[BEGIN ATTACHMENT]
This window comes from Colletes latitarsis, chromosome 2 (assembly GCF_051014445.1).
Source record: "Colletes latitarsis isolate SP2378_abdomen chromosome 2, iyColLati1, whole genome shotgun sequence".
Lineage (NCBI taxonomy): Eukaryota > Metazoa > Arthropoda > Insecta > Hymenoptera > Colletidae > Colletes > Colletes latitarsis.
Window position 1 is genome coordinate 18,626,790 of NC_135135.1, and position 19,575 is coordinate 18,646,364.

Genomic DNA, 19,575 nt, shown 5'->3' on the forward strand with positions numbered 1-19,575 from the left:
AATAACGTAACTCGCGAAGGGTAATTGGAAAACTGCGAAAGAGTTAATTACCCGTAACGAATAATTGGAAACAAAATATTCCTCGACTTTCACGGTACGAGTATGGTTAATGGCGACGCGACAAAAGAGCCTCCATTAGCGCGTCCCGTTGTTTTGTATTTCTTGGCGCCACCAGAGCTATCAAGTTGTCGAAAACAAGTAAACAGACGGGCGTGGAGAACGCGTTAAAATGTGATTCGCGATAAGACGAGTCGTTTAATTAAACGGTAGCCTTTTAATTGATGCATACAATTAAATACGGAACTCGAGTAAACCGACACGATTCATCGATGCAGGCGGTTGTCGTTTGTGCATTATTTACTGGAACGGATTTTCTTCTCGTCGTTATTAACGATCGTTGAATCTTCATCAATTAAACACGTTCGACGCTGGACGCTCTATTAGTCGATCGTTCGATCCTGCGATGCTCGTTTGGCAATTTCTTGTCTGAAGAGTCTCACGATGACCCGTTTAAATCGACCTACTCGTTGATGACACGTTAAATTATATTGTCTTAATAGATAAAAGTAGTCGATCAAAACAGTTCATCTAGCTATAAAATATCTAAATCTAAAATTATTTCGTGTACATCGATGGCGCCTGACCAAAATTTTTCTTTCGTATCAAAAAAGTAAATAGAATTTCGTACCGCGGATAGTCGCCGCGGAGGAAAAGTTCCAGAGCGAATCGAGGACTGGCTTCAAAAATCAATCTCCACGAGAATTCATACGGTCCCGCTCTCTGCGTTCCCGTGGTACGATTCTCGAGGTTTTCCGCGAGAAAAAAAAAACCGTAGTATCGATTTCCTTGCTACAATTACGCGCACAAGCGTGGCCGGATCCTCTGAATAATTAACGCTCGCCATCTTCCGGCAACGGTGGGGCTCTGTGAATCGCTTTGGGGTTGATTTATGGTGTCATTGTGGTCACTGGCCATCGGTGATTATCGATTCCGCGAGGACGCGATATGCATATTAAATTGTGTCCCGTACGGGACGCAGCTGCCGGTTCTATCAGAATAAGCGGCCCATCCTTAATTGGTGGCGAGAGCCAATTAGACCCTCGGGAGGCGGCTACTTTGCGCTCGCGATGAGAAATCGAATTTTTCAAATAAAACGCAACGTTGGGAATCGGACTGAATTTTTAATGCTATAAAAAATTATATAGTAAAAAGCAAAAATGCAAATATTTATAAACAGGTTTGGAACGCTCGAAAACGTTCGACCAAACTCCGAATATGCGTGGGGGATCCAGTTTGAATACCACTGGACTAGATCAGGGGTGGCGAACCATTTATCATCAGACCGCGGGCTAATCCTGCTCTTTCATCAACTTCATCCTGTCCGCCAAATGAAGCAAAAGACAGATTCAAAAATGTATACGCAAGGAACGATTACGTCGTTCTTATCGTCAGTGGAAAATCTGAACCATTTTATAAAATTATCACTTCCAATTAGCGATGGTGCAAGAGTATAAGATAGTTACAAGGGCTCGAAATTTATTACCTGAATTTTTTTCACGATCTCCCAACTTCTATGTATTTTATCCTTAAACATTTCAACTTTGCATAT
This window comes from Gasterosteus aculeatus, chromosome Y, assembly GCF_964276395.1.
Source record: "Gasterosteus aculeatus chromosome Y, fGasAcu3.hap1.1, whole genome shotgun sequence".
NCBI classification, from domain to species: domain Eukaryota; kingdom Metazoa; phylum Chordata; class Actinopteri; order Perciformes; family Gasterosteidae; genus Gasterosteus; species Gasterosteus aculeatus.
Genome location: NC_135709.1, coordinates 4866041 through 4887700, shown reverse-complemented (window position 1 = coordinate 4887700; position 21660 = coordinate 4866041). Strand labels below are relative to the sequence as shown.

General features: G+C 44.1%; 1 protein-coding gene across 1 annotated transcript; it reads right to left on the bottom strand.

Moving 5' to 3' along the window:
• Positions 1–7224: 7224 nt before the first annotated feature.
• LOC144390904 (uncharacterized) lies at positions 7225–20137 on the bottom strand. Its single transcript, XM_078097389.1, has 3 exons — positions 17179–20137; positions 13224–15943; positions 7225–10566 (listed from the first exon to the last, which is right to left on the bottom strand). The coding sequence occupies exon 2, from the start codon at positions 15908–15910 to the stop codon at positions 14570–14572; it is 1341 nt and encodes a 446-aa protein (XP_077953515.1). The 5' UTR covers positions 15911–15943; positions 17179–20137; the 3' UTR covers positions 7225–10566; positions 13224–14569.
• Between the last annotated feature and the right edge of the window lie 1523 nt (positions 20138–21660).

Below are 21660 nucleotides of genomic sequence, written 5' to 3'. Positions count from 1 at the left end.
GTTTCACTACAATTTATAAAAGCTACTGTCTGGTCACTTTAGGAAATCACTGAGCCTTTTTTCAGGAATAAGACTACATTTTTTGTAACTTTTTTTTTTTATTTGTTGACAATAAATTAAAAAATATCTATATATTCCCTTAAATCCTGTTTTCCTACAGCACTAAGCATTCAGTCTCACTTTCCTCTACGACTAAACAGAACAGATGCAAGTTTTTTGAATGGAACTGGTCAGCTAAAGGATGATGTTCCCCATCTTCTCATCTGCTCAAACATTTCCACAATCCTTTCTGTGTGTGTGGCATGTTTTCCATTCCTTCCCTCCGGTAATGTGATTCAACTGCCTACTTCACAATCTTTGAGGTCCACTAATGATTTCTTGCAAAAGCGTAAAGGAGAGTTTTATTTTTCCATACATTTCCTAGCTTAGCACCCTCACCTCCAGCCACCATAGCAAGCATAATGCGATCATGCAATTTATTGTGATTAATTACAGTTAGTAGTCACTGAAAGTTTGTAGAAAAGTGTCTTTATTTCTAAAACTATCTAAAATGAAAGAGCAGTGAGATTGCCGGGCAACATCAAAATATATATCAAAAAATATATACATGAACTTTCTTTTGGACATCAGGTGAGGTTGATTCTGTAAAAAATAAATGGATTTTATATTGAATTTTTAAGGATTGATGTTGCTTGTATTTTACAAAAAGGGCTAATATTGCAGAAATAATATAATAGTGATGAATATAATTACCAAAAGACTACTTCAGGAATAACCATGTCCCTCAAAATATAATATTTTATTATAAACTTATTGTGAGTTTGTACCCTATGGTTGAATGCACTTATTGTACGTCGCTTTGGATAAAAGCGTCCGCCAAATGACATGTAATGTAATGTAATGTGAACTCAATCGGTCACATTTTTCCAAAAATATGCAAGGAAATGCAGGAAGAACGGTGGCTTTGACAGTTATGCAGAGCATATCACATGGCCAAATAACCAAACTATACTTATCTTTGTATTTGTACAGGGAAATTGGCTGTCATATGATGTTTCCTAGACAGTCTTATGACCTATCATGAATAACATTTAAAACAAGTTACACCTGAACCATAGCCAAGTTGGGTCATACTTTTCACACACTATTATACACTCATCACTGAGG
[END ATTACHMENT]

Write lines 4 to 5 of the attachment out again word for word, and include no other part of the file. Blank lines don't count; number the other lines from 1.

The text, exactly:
Window position 1 is genome coordinate 18,626,790 of NC_135135.1, and position 19,575 is coordinate 18,646,364.

Genomic DNA, 19,575 nt, shown 5'->3' on the forward strand with positions numbered 1-19,575 from the left: